In a post-apocalyptic America that has shattered into 100 perpetually warring fiefdoms, anyone with a loud voice and a doomsday weapon can be king (and probably has been). Duncan Archer - con man, carpetbagger, survivor - has found a way to somehow successfully navigate the end of the world, with its giant killer robots, radioactive mutants, mad scientists, rampant nanotechnology, armed gangs, sea monsters, and 101 unpleasant ways to die.
But when he meets Captain James Barrow, a former OSS agent and the most wanted man in the world, Duncan finds himself a reluctant hero caught up in a whole new level of weird, rollicking adventure…
And the second most wanted man in the world.
Tales from the Radiation Age is a throwback to the pulp-origins of science fiction, painting a vision of the future that’s richly detailed, wildly imaginative - and altogether too easy to imagine.
©2013 Jason Sheehan (P)2014 Brilliance Audio, all rights reserved
On the road, but I wanted to take a moment to give a review on this fun romp of an audiobook.
It's an enjoyable listen, because it takes unusual liberties to create a delicious take on Armageddon that reminds me of the lingo and larceny of Firefly, with the adventure ride of Indiana Jones.
This is an antihero's recollection of a hero's journey. Almost like a 1940's Saturday night serial movie. It has interesting character development, good story lines with interesting twists and turns, descriptive writing, witty and original dialogue.
Is it perfect? NO, but by it's very nature, it's not supposed to be, and it works.
If you've read my reviews, you'll note that I've often targeted strong classic scifi and fantasy works, as well as groundbreaking writers of note. This is a bit different. It's lighthearted, smart, and unique. And FUN. If you're like me, once in a while, you need a break from the highbrow literature of note.
Think of this as a martini for your mind. And this particular martini is shaken AND stirred!
The combination of Sheehan's dialogue and Podehl's narration is truly an enjoyable experience. I can't imagine a better narrator for this than Podehl by the way. The dialogue is clever, the story is interesting and smart. For those that found this difficult to listen to, I imagine it is because a lot of the background is not explained until the last quarter of the book. Hang in there, just go with a suspension of disbelief until things are revealed.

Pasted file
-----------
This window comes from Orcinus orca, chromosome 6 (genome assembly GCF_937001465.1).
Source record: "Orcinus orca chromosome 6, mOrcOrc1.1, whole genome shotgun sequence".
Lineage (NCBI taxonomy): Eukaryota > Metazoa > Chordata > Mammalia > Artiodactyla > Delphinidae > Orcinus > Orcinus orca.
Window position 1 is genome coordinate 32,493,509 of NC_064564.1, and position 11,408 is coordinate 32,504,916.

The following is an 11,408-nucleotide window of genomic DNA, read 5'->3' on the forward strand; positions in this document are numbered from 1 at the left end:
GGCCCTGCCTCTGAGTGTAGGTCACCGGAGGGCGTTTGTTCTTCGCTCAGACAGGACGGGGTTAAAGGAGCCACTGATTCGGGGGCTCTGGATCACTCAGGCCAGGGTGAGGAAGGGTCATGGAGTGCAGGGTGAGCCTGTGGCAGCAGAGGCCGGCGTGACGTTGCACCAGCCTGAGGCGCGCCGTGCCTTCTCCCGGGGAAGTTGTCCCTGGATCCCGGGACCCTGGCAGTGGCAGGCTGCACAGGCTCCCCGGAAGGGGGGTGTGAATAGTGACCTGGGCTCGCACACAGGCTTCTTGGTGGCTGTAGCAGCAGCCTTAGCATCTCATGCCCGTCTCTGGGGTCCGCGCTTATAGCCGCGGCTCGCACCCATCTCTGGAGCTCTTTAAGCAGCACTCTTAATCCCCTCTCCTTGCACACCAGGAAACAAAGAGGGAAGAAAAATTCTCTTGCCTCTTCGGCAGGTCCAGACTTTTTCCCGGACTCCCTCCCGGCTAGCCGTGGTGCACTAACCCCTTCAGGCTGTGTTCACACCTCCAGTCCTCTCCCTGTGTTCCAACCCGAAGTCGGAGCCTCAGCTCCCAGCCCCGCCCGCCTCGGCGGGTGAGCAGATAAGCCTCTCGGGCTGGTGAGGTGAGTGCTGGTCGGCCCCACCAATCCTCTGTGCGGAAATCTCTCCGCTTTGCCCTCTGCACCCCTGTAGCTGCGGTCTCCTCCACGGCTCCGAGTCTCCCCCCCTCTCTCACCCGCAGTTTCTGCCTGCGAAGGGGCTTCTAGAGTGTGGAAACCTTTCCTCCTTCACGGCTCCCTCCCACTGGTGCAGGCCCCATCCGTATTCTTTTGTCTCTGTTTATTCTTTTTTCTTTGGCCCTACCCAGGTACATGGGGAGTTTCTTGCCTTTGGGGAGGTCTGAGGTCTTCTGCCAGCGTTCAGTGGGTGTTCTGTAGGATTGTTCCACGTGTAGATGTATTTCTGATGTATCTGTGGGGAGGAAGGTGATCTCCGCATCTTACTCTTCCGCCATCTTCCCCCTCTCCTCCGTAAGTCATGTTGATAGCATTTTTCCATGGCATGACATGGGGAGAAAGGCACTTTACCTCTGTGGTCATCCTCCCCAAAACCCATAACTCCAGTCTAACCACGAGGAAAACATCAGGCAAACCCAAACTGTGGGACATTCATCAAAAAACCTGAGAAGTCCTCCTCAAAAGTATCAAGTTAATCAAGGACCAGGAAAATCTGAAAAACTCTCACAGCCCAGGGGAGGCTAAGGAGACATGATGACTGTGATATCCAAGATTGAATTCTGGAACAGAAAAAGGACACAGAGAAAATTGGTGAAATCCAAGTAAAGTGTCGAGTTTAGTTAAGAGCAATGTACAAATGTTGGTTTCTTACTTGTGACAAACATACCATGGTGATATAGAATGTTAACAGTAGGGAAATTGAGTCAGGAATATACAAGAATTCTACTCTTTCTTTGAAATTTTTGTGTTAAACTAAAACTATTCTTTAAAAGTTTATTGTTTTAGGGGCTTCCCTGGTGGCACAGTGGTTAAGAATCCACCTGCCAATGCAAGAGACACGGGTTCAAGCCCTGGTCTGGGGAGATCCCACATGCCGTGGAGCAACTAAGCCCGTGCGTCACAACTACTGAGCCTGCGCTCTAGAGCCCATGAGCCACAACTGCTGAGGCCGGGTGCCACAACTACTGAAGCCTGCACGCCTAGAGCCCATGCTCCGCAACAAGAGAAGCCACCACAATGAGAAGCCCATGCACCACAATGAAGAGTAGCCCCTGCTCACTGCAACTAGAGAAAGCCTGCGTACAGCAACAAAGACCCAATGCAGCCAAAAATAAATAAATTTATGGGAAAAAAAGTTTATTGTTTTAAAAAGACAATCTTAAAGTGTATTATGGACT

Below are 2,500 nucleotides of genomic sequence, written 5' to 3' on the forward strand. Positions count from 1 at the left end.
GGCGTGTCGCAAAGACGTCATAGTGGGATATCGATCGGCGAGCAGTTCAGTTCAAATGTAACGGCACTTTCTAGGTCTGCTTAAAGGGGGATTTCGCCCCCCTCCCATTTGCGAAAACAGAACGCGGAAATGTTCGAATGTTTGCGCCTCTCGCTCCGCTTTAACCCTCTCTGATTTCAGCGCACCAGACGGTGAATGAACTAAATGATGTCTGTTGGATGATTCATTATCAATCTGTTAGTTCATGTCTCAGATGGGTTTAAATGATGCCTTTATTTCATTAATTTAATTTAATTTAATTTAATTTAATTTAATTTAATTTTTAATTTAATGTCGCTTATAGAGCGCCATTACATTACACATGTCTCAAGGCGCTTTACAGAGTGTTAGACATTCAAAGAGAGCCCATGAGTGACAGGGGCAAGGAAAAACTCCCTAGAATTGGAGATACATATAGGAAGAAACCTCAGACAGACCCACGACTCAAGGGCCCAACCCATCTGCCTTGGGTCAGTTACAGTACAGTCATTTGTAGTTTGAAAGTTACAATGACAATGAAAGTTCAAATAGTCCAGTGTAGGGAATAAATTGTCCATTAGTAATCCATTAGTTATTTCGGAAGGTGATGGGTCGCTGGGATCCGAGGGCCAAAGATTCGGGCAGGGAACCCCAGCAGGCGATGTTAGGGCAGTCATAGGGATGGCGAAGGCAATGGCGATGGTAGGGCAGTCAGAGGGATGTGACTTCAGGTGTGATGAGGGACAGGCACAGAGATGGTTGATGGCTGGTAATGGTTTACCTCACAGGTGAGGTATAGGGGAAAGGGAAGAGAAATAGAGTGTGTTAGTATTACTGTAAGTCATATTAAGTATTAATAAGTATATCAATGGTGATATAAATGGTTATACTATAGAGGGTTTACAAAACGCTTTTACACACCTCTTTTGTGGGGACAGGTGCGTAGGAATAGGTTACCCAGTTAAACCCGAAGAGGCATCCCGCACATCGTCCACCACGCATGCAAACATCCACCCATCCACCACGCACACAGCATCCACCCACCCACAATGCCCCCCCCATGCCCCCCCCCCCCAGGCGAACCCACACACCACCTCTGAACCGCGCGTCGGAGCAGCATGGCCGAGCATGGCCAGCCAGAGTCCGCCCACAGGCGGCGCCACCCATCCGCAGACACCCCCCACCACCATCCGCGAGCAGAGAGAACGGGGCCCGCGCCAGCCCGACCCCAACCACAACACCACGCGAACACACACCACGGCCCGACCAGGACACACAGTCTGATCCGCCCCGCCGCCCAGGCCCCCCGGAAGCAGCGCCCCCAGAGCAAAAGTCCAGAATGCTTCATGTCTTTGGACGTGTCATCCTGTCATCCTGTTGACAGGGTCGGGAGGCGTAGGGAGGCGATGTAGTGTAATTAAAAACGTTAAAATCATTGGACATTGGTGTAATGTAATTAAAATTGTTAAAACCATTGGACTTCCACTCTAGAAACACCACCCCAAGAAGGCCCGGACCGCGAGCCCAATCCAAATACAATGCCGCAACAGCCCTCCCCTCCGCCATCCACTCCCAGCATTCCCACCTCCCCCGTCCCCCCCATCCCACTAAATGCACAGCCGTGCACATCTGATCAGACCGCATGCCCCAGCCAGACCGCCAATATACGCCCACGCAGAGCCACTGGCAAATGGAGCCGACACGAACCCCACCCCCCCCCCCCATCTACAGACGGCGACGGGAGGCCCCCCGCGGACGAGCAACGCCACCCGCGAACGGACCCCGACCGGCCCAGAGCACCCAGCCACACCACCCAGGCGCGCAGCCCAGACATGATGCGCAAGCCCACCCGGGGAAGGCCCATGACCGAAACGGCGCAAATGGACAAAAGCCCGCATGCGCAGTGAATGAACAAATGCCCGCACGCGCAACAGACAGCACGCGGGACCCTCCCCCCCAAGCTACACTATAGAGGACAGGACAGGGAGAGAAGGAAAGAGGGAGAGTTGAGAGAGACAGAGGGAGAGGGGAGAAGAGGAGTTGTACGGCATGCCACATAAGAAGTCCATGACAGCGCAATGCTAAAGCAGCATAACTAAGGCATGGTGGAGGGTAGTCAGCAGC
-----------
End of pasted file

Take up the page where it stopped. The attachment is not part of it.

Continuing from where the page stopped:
Each character that Podehl acted was memorable. He is gifted for sure.
In the narrative of the main character, there is humor and wonder, punctuated by sadness and well earned cynicism. I loved both sides of it.
Some people don't seem to like the way the narrator rambles at times, going off on some side stories, but for me this really helped to fill in and illustrate the world Sheehan creates. And, it is not dissimilar to how Homer narrated his epics. If you stick with it, the story is enjoyable and memorable. Oh, and did I mention that Podehl is just fantastic?
While I found the writing and word choice excellent, the portrait of the post-governmental landscape imaginative, and the narration to be both well done and entertaining, I just could not force myself to care enough about the story to get more than halfway through the book. I think my biggest complaint was that practically every scene was done with a seriously heavy-handed foreshadowing that pretty much made the whole thing a series of flashbacks interrupting the story line.
True, the premise was presented as a kind of campfire telling of a legendary character which in its own right should make the reader suspect a certain amount of this, but I'm afraid I found the constant soliloquies about what had happened detracted significantly from the actual journey itself.
Like others' comments, I too found this audiobook too nuanced in detail to hold my attention. I often found my mind wandering to other thoughts, as seemingly every sentence of the book becomes increasingly more annoying than the last.
The story could have been an interesting one, but I wouldn't know, as I had to give up after four disappointing hours of listening. I wish I could get that time back.
Podehl's performance was suitable. No real notable feedback here.
As this is literally the only Audible post-apocalyptic audiobook incorporating a focus on radiation (which is how I came across this book originally), I am disappointed there is not a second-best alternative.
I look forward to Audible building out the library of available content going forward. While limited, there are some decent choices available now, but I worry I will quickly burn through some of my more favorite topics.
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